THANKS Susan/You Know/dave/A/Ed Yourdan/this forum = answer to "need help on banking con game...."greenspun.com : LUSENET : TimeBomb 2000 (Y2000) : One Thread
Thanks to you who answered my "help needed ...." plea, I went into our local bank today with the information tucked under my arm about why "protecting myself with a recent account statement", (proof of my monies held in my name there), didn't amount to spit. The manager (and stock holder) assured me two weeks ago that my bank statements and CD certificate were all the backup I would need. Not that I needed anything according to him, except "not to take my money out of his bank because there were robbers out there ready to follow me home, see where I bury the treasure in my yard, and....", (you know the rest of the talk, straight out of some PR blurb they all have memorized by now. Actually I felt bad for the guy, turning red and all that. After all, there are 100 square miles of forest just outside of town where us survivalist/activist have been stashing goodies for years.)
For those not in the know about what G.N. referred to on his latest interview with Art Bell, you can find it in the little book, "Financial Institution Employee's Guide to Deposit Insurance", page 11, put out by the FDIC itself. Here you will find out that our statement/printed records do not constitute deposit records, only the bank's records do. If the banks looses your accounts (electronically/digital) data, well those printed records the FDIC recommends you keep, (see their web site "A Bank Customer's Y2K To-do List), isn't worth anything according to their con-game "law". Screwed again.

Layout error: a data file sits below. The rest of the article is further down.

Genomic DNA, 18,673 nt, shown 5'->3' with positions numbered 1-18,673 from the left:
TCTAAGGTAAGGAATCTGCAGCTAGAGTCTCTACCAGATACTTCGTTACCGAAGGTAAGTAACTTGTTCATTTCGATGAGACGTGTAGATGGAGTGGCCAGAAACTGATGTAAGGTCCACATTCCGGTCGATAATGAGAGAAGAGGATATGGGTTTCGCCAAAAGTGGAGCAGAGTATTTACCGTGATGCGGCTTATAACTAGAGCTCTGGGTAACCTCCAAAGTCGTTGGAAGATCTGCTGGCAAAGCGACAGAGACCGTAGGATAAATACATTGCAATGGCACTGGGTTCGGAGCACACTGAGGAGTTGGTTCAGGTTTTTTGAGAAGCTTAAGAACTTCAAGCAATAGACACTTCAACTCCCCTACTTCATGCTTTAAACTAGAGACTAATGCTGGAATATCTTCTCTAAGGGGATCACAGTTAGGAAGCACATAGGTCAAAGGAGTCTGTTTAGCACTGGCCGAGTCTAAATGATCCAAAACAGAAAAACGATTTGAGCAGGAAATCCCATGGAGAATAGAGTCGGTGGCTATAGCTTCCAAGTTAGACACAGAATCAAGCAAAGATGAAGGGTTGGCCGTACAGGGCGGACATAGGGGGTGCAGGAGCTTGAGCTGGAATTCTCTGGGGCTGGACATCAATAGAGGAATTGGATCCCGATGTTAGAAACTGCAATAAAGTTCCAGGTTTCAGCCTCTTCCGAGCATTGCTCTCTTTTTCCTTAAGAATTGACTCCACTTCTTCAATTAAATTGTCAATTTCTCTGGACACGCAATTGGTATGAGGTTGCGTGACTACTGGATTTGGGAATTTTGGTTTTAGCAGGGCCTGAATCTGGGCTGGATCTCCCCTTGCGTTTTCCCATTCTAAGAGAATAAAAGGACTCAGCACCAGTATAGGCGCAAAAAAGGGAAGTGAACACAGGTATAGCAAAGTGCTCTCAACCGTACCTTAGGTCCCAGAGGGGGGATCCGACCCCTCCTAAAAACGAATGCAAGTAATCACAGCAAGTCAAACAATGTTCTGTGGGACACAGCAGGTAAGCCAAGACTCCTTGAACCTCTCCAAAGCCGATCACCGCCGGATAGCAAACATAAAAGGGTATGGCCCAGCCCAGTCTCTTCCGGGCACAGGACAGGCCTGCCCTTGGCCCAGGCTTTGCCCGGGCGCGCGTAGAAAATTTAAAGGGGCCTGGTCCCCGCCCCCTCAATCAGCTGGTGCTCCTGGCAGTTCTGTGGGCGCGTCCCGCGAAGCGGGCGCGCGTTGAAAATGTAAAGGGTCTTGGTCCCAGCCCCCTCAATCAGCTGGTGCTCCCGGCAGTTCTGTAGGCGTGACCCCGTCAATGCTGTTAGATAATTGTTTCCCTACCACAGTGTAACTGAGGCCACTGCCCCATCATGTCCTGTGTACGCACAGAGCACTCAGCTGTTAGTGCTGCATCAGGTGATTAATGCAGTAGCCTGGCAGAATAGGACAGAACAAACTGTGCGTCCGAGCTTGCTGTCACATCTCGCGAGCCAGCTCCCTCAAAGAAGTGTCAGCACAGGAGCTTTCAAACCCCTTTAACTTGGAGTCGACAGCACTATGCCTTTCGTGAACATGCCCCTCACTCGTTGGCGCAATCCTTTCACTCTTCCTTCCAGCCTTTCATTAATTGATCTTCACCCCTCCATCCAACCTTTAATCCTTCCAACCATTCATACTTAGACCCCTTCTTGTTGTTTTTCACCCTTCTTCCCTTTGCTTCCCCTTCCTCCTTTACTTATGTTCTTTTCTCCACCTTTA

So, maybe it's best to leave in your account(s) only the monies you ara willing to gift to others trying to buy food = assets the bank will use to borrow money from the Feds. I read last night that some banks may decided to not borrow from the Fed., but will just close down. It will be easier to open their doors later without facing bankrupsy/collateral problems/etc. My partner also pointed out that if the banks do not borrow from the Fed. the depositors will undoubtedly sue them for not doing so. Rock and hard place is an apt description. Glad I'm not a bank manager these days.,
pdf (loooong download) file at: http://www.logoplex.com/resources/ameagle/congame.pdf
-- tinkerbell (firstname.lastname@example.org), August 25, 1999
I cashed in a cd awhile back and put the cash in my safety deposit box at the bank.The manager told me my money was not insured now and ask if I understood this. I just received a phone call from a friend, who said she heard on t.v. the same thing about money not being insured in a safety deposit box.If they closed the bank there would be no access to the box. If a person were to keep that money at home, there's a risk of a break in or fire. If you had to bug out it wouldn't be safe to carry cash nor leave it behind at the house.
Any suggestions would help. I'm not sure what to do now.
-- maggie (email@example.com), August 25, 1999.